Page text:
The Tough Guide to Fantasyland’s Exotic Locales

More smart stuff from other people. Rising star of the SFF genre Shweta Narayan posted this hilarious (but also sadmaking) homage to Diana Wynne Jones’ Tough Guide to Fantasyland — the Tough Guide to Fantasyland’s Exotic Locales. She explains,

My cold-addled brain has been sort of fixated on context, of late, namely the racist/Orientalist/fetishizing contextual stew that Secondary-world Fantasy inherited from the Romantics, and Regency fantasy and Steampunk implicitly take on as part of their world-view unless it’s explicily undermined; and I’ve been wondering how to talk about it without shifting the focus to individual examples. (Which isn’t to deny the value of calling out examples of fail, just that it’s the general underlying tropes I’ve wanted to talk about. ETA: And maybe the colonial/evangelical agenda wrapped up in their origins, but I’m really not clueful enough to say much about that so I dunno…)

These are all genres I love, and honestly I love plenty of books that fall into the racefails I’ve been thinking of, so I’m part of the problem too. That’s what makes it a general issue — it’s the air we breathe.

And then examples include (in spot-on DWJ style):

- Fanatic Caliphate: Identifiable by desert settings, male Natives in Long Robes and Turbans (or Headdresses), and Veiled or hidden female Natives. Food will be Spicy. Harsh Punishments will include cutting off body parts, public flagellation, and slavery. Female Tourists be warned: female Natives will chide your Independence here, and male Natives will harass you. Everyone will sneer at monogamy. Patriarchy and Polygyny are aspects of the same unshakeable Oppression here (unlike Fantasyland proper, where Patriarchy can be challenged and isn’t constantly reinforced).

The FC is always ruled by a Tyrant, who has a Harem. This bears no relation whatsoever to historical female quarters in the Tourists’ home world, but derive rather from Victorian fever-dreams about such. The Harem will generally contain one Oppressed Native Girl, who must be Rescued.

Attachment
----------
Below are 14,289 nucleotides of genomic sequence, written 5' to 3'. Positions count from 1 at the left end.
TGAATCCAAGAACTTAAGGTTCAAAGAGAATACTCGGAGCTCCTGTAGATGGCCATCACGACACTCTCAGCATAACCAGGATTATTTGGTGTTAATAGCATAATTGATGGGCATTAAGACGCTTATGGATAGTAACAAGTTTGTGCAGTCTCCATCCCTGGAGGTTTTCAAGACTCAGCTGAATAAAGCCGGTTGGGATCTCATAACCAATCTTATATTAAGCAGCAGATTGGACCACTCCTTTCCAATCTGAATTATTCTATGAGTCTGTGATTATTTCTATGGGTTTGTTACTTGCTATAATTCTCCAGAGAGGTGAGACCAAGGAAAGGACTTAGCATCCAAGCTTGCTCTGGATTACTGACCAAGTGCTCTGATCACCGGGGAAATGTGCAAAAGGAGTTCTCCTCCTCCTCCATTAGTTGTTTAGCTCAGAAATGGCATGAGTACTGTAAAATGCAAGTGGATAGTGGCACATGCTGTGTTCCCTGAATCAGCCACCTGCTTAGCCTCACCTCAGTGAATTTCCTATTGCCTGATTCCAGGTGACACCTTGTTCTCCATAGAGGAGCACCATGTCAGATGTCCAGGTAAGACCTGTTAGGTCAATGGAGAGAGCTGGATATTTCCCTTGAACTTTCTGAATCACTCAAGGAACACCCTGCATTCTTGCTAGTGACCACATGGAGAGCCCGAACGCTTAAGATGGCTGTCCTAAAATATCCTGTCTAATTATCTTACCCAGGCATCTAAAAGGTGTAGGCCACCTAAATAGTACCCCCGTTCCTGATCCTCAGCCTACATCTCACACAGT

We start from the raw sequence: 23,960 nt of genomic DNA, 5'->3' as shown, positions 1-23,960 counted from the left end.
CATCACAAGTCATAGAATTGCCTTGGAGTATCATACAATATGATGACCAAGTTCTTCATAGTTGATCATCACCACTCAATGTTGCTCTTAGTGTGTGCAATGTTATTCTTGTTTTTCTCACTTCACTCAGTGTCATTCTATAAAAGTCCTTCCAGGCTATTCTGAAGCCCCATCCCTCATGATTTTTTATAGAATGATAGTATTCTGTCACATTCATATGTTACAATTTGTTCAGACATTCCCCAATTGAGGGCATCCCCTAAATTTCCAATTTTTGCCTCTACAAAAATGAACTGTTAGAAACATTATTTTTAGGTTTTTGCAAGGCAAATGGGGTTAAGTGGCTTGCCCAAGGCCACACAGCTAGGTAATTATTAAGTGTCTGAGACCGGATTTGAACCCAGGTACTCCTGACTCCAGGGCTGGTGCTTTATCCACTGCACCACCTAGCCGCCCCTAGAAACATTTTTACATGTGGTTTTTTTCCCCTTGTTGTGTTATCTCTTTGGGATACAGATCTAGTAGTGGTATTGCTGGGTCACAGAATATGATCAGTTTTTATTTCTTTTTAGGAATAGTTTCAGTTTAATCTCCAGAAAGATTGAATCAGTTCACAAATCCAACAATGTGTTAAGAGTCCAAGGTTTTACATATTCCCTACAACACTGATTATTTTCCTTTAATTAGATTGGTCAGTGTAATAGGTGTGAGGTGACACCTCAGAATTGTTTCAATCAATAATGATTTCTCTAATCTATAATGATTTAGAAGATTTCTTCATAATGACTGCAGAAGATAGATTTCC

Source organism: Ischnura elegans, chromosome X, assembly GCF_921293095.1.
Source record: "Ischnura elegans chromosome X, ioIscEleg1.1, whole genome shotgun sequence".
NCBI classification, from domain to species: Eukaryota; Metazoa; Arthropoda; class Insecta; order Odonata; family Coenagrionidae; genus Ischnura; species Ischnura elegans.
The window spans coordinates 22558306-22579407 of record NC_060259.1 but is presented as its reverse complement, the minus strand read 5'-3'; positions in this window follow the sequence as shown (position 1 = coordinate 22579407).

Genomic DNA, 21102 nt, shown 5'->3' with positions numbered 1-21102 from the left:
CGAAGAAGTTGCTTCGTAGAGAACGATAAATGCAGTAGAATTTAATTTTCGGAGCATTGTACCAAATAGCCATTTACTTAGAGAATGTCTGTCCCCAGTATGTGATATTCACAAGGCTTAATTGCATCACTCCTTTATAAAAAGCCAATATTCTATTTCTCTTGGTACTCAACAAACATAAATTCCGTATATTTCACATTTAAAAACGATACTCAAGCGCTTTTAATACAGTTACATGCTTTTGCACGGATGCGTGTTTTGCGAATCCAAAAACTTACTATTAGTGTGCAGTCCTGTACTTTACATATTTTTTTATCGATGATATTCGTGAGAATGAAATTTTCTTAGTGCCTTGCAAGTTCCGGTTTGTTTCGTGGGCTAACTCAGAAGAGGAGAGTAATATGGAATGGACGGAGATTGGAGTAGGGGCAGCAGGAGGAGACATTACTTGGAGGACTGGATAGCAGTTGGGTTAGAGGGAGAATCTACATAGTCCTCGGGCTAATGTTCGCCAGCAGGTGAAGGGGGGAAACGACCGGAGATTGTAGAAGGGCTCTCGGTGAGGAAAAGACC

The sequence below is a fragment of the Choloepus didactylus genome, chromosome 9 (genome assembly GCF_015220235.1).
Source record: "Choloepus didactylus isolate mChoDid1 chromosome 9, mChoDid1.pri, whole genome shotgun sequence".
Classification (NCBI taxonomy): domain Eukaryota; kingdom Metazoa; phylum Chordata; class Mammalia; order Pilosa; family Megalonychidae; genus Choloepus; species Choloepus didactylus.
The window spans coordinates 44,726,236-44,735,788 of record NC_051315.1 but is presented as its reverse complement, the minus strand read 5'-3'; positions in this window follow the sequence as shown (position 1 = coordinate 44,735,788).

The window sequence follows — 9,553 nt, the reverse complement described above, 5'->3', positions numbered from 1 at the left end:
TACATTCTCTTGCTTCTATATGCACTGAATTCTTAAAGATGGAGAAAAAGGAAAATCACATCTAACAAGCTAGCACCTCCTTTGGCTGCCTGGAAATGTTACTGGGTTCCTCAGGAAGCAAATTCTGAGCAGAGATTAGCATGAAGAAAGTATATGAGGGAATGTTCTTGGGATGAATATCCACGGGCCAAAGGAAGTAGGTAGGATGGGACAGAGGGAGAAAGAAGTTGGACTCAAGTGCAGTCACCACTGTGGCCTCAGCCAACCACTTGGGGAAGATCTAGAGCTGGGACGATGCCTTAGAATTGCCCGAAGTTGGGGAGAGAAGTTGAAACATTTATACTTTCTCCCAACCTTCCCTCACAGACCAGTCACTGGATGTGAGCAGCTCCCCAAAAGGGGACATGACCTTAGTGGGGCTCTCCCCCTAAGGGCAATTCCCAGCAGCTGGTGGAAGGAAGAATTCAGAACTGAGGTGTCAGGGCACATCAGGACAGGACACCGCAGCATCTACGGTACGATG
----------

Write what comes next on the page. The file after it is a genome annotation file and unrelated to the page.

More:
Comedy — and anti-colonialist — gold. Go check out the whole post!

2 Responses »

  1. Nice – this made me think of the Mighty Whitey trope over at TVTropes. As always with TvTropes, if you value your time, click at your own risk:
    http://tvtropes.org/pmwiki/pmwiki.php/Main/MightyWhitey

    Steampunk really walks an interesting line between the aesthetics and values of more-or-less Victorian England (or, in these cases, kinda doesn’t).

  2. Quinn,

    NO! NOT THE TV TROPES! NOOO — ::is swallowed up::

    Yeah, there are hints of a lot of common racial tropes in this, but I think Shweta’s right to point out that most of these have crossed the line from tropes into cliches, and from “racial” into “racist”. That said, I tend to think steampunk doesn’t have to embrace the Victorian aesthetic and ethos. I’ve seen enough people use steampunk to subvert the Victorian that I’m more comfortable with it than I used to be. (Like this woman. And this guy — who inspired something you’ll see in The Kingdom of Gods!) So I choose to believe it’s a force for (usually) good.

Dreamblood Book One:

The Killing Moon

The Killing Moon

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